The actuator may be disposed in and/or operatively connected to any portion of the article of the invention that will allow the actuator to perform a responsive function upon the bodily waste, the wearer, the article, or a component thereof. In article 20, for example, the actuator may be located in the front waist region 36, the rear waist region 38 or the crotch region 37 of article 20, and may be integral with, disposed adjacent to or joined to a component of the chassis 22, the topsheet 24, the backsheet 26, side panels 30, leg cuffs, a waist feature 34, a fastening system 40, etc. The actuator 70 may also be completely contained within the article such as article 20, may have a portion located in the article and a portion located outside the article 20, or may be completely external to the article 20. An actuator or a portion of an actuator may be operatively connected to one or more sensors, one or more controllers, another portion of the actuator or another portion of the article 20. Further, the actuator may be integral with the article 20, or may be installed by the caretaker or the wearer.
The article 20 may also include a controller. A “controller” is defined for the purposes of this application as a device that receives an input from a sensor and determines if one or more actions are to be taken. The controller may receive a signal from the sensor and direct the actuator to perform a responsive function upon the bodily waste, the wearer, the article or a component thereof. Alternatively, the actuator may receive the signal directly from the sensor and perform a responsive function upon the wearer, the waste, the article or a component thereof A controller may include materials that undergo chemical or physical change, may be a chemical, mechanical or electrical device that processes information from a sensor, etc. An electrical controller that receives signals from the sensor such as electrical activity of muscles of the wearer may receive and monitor multiple electrical signals and may repeatedly trigger the actuator. The controller may be integral with the sensor component, integral with the actuator component, or a separate component of the system.
The controller may be disposed in and/or operatively connected to any portion of a disposable article that will allow the controller to receive a signal from the sensor and to provide a signal to the actuator. In article 20, for example, the controller may be located in the front waist region 36, the rear waist region 38 or the crotch region 37 of article 20, and may be integral with, disposed adjacent to or joined to the chassis 22, or a component of the topsheet 24, the backsheet 26, side panels 30, leg cuffs, a waist feature 34, a fastening system 40, etc. The controller may be integral with the article 20, or may be installed by the caretaker or the wearer. The controller 80 may be completely contained within the article such as article 20, may have a portion located in the article and a portion located outside the article, or may be located completely outside the article 20. A controller or a portion of a controller may be operatively connected to one or more sensors, one or more actuators, another portion of the controller or another portion of the article 20. The controller, for example, may receive a signal from the sensor and provide a signal to the actuator, e.g., by a radio frequency (rf) transmission.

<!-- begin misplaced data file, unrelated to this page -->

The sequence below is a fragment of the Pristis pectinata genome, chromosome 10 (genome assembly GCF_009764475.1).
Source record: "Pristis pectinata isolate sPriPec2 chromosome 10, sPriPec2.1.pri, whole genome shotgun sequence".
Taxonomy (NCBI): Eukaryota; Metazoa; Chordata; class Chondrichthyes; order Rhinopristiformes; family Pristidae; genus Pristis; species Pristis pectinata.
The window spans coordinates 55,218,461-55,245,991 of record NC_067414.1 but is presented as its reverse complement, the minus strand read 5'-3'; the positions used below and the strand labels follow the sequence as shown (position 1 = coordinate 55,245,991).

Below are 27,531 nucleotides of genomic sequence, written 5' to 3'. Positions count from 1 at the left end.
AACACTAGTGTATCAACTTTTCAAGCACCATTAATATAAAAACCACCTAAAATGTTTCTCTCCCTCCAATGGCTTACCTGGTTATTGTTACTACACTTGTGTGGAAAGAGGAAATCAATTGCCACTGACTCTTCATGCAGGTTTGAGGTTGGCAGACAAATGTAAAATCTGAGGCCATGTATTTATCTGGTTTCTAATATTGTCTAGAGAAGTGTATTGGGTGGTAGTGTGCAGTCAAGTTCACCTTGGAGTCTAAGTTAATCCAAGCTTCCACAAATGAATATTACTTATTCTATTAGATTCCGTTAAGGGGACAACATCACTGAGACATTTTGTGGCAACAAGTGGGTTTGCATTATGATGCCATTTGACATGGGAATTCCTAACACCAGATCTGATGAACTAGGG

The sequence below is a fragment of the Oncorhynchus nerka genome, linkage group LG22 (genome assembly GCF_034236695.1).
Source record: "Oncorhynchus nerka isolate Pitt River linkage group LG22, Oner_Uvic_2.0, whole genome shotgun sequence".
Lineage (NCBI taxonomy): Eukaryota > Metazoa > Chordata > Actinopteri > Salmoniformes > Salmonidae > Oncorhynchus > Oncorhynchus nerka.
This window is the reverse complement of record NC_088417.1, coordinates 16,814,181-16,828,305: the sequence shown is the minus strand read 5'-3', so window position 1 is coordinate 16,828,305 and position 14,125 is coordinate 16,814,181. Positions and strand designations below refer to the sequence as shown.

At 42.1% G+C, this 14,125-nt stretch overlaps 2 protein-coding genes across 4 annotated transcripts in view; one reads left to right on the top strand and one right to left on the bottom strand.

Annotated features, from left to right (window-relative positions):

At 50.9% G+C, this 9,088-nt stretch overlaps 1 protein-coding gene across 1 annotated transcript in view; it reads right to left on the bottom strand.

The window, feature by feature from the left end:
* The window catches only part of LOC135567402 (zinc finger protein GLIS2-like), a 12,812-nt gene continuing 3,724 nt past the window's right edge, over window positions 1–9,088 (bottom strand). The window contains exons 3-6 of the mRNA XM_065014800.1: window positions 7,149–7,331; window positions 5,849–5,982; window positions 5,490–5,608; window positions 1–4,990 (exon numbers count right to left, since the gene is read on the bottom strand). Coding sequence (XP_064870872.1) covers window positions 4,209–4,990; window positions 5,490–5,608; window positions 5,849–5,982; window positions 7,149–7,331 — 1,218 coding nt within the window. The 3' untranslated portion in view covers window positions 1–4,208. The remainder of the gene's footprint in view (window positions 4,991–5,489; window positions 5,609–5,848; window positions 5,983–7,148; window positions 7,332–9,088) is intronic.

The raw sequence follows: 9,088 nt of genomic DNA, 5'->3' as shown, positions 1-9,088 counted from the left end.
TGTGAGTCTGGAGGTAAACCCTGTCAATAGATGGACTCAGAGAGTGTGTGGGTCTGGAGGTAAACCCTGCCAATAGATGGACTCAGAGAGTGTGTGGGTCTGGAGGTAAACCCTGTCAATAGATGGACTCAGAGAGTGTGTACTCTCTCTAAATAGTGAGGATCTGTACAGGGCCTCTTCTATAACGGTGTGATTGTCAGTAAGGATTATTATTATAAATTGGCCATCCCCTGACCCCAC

Although distinct structural elements may perform the sensor, actuator, and controller functions, the sensor, actuator, and/or controller functions of the present invention need not be performed by distinct structural elements.
The article 20 of the present invention includes an actuator. The article 20 may include a discontinuous responsive system with or without a feedback control loop. The article 20 may alternatively include a continuous responsive system having a feedback control loop. A “responsive system” is defined for the purposes of this application as a system that includes a sensor and an actuator that acts upon the bodily waste, the wearer, the article, or a component thereof when the sensor detects the appropriate triggering input. Upon sensing a given input parameter, the actuator delivers a stored energy or material to perform a responsive function, i.e., acting upon the bodily waste, the wearer, the article, or a component thereof.
The responsive system of the present invention may respond in either a “continuous” or a “discontinuous” manner. As used in this application, a “continuous responsive system” refers to a responsive system in which the output is quantitatively dependent upon the quantity of the input, i.e., continuously increasing quantities of the input are required to effect continuously increasing quantities of the output, or where the output of the responsive system comprises a passive release of a stored material. For example, the tubes 14 provide a continuous response in which the output is quantitatively dependent upon the quantity of the input, i.e., as increasing quantities of urine contact the tubes 14, an increasing amount of the tubes 14 and 16 receive the urine until the capacity of the tubes or the container or drain receiving urine from the tubes is exhausted.
A “discontinuous responsive system,” however, refers to a responsive system that has an output function that is essentially independent of the quantity of the input beyond a threshold level. For example, when one or more threshold levels of a given input are met, the responsive system may release all or a pre-designated portion of its stored energy to perform a specific responsive function.